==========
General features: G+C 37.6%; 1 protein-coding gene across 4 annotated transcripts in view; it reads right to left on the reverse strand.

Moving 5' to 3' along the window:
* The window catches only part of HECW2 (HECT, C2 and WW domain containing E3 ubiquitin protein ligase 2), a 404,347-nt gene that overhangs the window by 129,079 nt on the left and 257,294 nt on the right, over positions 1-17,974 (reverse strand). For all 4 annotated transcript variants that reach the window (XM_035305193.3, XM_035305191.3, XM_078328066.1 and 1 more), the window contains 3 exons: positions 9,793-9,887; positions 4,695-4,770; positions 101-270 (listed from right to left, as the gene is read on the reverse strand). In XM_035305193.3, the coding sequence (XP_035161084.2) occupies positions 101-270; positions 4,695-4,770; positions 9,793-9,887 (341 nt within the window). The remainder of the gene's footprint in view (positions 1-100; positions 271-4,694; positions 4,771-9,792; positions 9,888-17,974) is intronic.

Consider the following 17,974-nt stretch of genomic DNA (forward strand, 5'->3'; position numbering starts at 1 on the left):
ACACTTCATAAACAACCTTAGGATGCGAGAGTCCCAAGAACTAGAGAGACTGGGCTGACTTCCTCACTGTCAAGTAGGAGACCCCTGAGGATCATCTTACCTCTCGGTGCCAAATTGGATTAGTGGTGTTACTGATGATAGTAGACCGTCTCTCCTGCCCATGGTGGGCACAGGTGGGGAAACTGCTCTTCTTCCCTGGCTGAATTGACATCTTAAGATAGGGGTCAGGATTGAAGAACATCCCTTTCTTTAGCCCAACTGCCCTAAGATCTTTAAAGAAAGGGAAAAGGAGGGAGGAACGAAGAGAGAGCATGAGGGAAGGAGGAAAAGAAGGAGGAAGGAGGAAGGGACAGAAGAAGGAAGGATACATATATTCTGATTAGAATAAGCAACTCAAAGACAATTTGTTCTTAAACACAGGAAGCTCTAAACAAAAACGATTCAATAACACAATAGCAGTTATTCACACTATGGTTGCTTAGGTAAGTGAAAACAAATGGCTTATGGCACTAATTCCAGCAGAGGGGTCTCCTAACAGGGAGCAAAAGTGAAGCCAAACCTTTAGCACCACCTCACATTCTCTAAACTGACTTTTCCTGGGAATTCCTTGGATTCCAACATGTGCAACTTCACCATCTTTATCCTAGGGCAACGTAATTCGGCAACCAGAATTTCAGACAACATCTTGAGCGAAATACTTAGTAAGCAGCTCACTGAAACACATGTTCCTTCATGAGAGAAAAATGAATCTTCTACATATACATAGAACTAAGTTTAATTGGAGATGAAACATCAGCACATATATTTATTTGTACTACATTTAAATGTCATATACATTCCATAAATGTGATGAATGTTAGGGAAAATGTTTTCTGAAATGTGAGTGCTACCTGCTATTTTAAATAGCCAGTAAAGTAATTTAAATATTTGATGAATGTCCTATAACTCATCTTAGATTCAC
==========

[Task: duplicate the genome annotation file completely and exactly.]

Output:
General features: G+C 37.6%; 1 protein-coding gene across 4 annotated transcripts in view; it reads right to left on the reverse strand.

Moving 5' to 3' along the window:
* The window catches only part of HECW2 (HECT, C2 and WW domain containing E3 ubiquitin protein ligase 2), a 404,347-nt gene that overhangs the window by 129,079 nt on the left and 257,294 nt on the right, over positions 1-17,974 (reverse strand). For all 4 annotated transcript variants that reach the window (XM_035305193.3, XM_035305191.3, XM_078328066.1 and 1 more), the window contains 3 exons: positions 9,793-9,887; positions 4,695-4,770; positions 101-270 (listed from right to left, as the gene is read on the reverse strand). In XM_035305193.3, the coding sequence (XP_035161084.2) occupies positions 101-270; positions 4,695-4,770; positions 9,793-9,887 (341 nt within the window). The remainder of the gene's footprint in view (positions 1-100; positions 271-4,694; positions 4,771-9,792; positions 9,888-17,974) is intronic.

Consider the following 17,974-nt stretch of genomic DNA (forward strand, 5'->3'; position numbering starts at 1 on the left):
ACACTTCATAAACAACCTTAGGATGCGAGAGTCCCAAGAACTAGAGAGACTGGGCTGACTTCCTCACTGTCAAGTAGGAGACCCCTGAGGATCATCTTACCTCTCGGTGCCAAATTGGATTAGTGGTGTTACTGATGATAGTAGACCGTCTCTCCTGCCCATGGTGGGCACAGGTGGGGAAACTGCTCTTCTTCCCTGGCTGAATTGACATCTTAAGATAGGGGTCAGGATTGAAGAACATCCCTTTCTTTAGCCCAACTGCCCTAAGATCTTTAAAGAAAGGGAAAAGGAGGGAGGAACGAAGAGAGAGCATGAGGGAAGGAGGAAAAGAAGGAGGAAGGAGGAAGGGACAGAAGAAGGAAGGATACATATATTCTGATTAGAATAAGCAACTCAAAGACAATTTGTTCTTAAACACAGGAAGCTCTAAACAAAAACGATTCAATAACACAATAGCAGTTATTCACACTATGGTTGCTTAGGTAAGTGAAAACAAATGGCTTATGGCACTAATTCCAGCAGAGGGGTCTCCTAACAGGGAGCAAAAGTGAAGCCAAACCTTTAGCACCACCTCACATTCTCTAAACTGACTTTTCCTGGGAATTCCTTGGATTCCAACATGTGCAACTTCACCATCTTTATCCTAGGGCAACGTAATTCGGCAACCAGAATTTCAGACAACATCTTGAGCGAAATACTTAGTAAGCAGCTCACTGAAACACATGTTCCTTCATGAGAGAAAAATGAATCTTCTACATATACATAGAACTAAGTTTAATTGGAGATGAAACATCAGCACATATATTTATTTGTACTACATTTAAATGTCATATACATTCCATAAATGTGATGAATGTTAGGGAAAATGTTTTCTGAAATGTGAGTGCTACCTGCTATTTTAAATAGCCAGTAAAGTAATTTAAATATTTGATGAATGTCCTATAACTCATCTTAGATTCAC